The Real Estate Of New York Family Dynasty The Rockefellers
David Rockefeller, a member of one of the oldest surviving commercial real estate dynasties, died Monday. He was 101 years old and the last living grandson of real estate mogul John D. Rockefeller — founder of Standard Oil Co. and the father of John D. Rockefeller Jr., the brains behind one of the largest developments in the country: Rockefeller Center.
The Rockefeller family was instrumental in turning Lower Manhattan into the financial capital that it is today, with David Rockefeller playing a key role in the development of the original World Trade Center as well as the former One Chase Manhattan Plaza, now 28 Liberty. Check out some of the family’s renowned real estate holdings.
Developed by John D. Rockefeller Jr. in the 1930s, Rockefeller Center is one of New York City’s most historic landmarks. The Midtown Manhattan 22-acre plaza has dining, shopping, historic art and attractions that have catered to families for decades, including the ice skating rink that celebrated its 80th anniversary last October. The complex remained under the family's control until David Rockefeller sold the remaining stake to Tishman Speyer Properties in 2001 for $1.85B.
David Rockefeller was the mastermind behind the banking skyscraper formerly known as One Chase Manhattan Plaza. As head of Chase Manhattan, David Rockefeller pushed to build the banking tower in hopes of reaffirming lower Manhattan’s position as the finance hub of New York during a time when firms were taking their business uptown. The tower came online in 1961, its 60 floors and five basements making it the 19th-tallest building in New York City and the 51st-tallest in the U.S. 28 Liberty was bought by Chinese real estate investment firm Fosun International in 2013. It received an upgrade that included the addition of 150K SF of retail space and a name change in 2015.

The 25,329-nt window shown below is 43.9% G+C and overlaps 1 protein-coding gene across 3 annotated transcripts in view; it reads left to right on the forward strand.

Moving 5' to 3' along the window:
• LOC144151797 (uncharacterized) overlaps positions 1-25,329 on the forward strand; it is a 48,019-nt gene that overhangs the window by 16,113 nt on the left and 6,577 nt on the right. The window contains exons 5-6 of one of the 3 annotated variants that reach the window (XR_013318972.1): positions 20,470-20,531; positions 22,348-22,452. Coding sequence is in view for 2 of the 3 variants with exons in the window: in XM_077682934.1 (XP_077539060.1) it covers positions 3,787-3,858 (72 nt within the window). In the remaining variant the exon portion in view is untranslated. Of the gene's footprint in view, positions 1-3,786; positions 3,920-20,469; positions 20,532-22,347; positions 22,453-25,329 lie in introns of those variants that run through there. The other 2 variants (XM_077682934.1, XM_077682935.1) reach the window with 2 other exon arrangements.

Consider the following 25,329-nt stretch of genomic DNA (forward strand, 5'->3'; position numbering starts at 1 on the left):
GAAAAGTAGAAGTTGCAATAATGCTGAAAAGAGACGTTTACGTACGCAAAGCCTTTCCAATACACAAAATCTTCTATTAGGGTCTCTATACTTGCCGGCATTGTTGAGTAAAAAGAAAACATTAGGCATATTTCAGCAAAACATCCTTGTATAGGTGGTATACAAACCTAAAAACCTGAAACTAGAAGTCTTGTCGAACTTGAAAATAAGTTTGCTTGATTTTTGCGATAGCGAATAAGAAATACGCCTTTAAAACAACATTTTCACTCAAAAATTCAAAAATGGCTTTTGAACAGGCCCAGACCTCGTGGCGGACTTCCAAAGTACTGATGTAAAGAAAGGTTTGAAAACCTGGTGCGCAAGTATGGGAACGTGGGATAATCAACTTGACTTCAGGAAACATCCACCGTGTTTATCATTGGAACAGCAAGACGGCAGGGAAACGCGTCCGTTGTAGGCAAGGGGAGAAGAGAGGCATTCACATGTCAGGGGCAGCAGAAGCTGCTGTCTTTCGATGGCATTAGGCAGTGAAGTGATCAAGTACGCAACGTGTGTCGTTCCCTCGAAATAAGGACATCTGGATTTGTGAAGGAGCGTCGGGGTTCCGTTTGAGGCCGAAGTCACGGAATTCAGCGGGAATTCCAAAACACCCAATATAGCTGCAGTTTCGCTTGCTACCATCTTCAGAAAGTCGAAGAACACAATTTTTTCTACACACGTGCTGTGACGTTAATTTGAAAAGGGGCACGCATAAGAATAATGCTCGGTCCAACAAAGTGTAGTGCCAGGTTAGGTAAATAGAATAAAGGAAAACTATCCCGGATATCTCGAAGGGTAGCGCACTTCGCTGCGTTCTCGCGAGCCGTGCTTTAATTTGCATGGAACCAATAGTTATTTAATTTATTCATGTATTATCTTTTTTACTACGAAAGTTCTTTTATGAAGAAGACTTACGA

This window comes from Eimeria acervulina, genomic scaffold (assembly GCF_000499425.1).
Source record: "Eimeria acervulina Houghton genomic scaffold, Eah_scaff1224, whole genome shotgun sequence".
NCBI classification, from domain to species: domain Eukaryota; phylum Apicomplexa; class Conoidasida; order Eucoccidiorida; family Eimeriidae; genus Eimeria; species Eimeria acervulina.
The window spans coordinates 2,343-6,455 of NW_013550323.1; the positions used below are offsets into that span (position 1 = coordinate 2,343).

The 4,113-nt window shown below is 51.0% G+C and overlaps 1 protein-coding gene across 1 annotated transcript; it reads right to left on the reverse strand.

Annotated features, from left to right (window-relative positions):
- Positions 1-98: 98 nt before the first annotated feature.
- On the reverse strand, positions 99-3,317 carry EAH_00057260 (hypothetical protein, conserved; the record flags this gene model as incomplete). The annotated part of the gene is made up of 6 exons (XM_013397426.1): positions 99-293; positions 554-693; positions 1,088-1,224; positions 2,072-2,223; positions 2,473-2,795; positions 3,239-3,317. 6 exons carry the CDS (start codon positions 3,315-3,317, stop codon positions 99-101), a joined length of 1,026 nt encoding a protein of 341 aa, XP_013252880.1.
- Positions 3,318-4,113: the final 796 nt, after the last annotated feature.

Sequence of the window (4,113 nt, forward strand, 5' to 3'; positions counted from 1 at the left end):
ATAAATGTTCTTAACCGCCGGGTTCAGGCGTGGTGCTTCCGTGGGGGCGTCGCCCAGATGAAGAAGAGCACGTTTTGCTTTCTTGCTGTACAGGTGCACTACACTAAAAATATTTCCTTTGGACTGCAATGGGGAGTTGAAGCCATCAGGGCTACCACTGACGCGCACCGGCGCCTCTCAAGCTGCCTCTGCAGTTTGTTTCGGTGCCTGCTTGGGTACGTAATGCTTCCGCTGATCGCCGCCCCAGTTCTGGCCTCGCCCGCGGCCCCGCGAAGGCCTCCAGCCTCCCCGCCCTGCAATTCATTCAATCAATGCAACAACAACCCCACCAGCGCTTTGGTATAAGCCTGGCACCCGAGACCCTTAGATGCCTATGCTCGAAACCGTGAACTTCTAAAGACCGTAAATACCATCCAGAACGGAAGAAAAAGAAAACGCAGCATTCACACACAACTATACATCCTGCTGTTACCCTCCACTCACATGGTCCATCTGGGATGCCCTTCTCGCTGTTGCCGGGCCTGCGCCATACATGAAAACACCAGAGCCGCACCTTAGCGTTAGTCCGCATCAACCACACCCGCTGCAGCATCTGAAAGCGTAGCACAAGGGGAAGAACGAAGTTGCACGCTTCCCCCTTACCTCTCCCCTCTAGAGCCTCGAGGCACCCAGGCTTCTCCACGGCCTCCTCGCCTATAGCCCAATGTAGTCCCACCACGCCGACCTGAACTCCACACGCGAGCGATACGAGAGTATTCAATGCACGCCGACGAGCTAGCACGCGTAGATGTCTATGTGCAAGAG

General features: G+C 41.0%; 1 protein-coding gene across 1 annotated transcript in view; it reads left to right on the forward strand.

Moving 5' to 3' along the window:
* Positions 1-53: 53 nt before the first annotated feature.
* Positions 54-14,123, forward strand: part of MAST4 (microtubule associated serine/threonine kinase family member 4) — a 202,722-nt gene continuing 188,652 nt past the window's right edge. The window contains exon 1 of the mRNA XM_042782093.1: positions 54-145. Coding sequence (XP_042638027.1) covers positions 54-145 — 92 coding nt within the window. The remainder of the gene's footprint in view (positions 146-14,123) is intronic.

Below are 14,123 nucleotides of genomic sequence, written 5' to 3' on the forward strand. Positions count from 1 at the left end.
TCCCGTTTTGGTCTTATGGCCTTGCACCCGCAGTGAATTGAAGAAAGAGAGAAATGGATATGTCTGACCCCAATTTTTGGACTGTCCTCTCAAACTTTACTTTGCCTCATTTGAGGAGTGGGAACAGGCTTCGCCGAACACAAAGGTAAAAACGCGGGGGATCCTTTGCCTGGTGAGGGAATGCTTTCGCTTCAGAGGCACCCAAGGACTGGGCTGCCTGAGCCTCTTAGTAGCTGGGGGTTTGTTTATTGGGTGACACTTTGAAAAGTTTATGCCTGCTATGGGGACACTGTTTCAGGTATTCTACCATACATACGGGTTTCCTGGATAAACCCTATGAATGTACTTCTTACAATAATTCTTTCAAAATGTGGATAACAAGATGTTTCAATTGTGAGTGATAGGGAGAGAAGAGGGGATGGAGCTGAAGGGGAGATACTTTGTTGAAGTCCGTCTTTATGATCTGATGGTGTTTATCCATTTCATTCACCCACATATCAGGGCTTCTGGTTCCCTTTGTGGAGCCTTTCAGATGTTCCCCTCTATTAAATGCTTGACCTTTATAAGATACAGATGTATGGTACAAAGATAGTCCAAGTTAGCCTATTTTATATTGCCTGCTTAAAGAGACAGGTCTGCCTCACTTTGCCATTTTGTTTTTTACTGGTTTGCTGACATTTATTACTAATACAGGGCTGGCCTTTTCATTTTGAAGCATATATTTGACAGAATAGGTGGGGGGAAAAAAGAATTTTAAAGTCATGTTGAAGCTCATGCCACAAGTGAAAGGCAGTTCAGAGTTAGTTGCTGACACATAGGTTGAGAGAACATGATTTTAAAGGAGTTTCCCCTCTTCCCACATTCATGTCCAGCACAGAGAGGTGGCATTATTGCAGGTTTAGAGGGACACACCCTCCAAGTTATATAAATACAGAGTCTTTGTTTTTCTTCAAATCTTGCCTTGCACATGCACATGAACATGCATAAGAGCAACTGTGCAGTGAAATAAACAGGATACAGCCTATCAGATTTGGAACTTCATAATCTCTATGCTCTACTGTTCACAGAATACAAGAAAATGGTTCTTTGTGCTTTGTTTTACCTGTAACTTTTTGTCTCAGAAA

Original World Trade Center
David and Ryan Rockefeller were involved in the development of the Twin Towers in Manhattan’s original World Trade Center complex. The Rockefellers formed the Downtown-Lower Manhattan Association in 1959 and the project was developed by the Port Authority of New York and New Jersey. It came online in April 1973 and the 1,360-foot WTC towers held the title of tallest buildings in the world for less than a year.
Kykuit — The Rockefeller Estate
The Rockefeller Estate, known as Kykuit, was constructed during the early 1900s by John D. Rockefeller when he was still the richest man in the world thanks to his Standard Oil business. Rockefeller's 3,400-acre estate overlooks the Hudson Valley river. The six-story home includes 40 rooms, 20 bedrooms and more than 100 works of art in a gallery. The home was turned over to the public in 1994 and is a national landmark. It features terraced gardens, an underground art gallery, and a collection of classic cars and horse-drawn carriages.
CORRECTION, MARCH 22, 9:31 A.M. ET: A previous version of this story incorrectly listed the size of the Rockefeller estate. The story has been updated.
International House of New York
The International House of New York was funded by John D. Rockefeller Jr. in 1924 for International House Movement leader Harry Edmund. Rockefeller Jr. put up $3M to develop I-House New York, heralded as a safe place for foreign and domestic graduate students and scholars to coexist. The project at 500 Riverside Drive, N.Y., accommodates up to 700 students a year with 11 guest rooms and additional student-targeted amenities, including a fitness center, indoor basketball court, laundry room, cafeteria and more.